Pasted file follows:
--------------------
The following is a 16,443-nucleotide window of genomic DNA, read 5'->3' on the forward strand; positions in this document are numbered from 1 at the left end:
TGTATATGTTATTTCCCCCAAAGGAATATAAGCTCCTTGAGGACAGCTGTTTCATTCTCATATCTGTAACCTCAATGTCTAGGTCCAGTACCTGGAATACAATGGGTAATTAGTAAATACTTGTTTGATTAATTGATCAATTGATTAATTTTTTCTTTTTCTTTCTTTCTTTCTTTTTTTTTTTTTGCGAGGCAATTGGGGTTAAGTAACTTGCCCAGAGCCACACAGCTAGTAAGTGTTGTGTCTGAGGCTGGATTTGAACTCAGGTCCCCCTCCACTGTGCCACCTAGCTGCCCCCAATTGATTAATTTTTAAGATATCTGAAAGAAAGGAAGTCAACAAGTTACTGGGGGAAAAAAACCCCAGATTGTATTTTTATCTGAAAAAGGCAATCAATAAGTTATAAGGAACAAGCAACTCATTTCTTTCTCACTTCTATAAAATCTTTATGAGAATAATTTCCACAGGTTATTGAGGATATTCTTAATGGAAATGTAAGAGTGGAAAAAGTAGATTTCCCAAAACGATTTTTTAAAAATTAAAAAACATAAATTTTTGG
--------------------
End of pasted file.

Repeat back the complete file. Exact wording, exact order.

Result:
The following is a 16,443-nucleotide window of genomic DNA, read 5'->3' on the forward strand; positions in this document are numbered from 1 at the left end:
TGTATATGTTATTTCCCCCAAAGGAATATAAGCTCCTTGAGGACAGCTGTTTCATTCTCATATCTGTAACCTCAATGTCTAGGTCCAGTACCTGGAATACAATGGGTAATTAGTAAATACTTGTTTGATTAATTGATCAATTGATTAATTTTTTCTTTTTCTTTCTTTCTTTCTTTTTTTTTTTTTGCGAGGCAATTGGGGTTAAGTAACTTGCCCAGAGCCACACAGCTAGTAAGTGTTGTGTCTGAGGCTGGATTTGAACTCAGGTCCCCCTCCACTGTGCCACCTAGCTGCCCCCAATTGATTAATTTTTAAGATATCTGAAAGAAAGGAAGTCAACAAGTTACTGGGGGAAAAAAACCCCAGATTGTATTTTTATCTGAAAAAGGCAATCAATAAGTTATAAGGAACAAGCAACTCATTTCTTTCTCACTTCTATAAAATCTTTATGAGAATAATTTCCACAGGTTATTGAGGATATTCTTAATGGAAATGTAAGAGTGGAAAAAGTAGATTTCCCAAAACGATTTTTTAAAAATTAAAAAACATAAATTTTTGG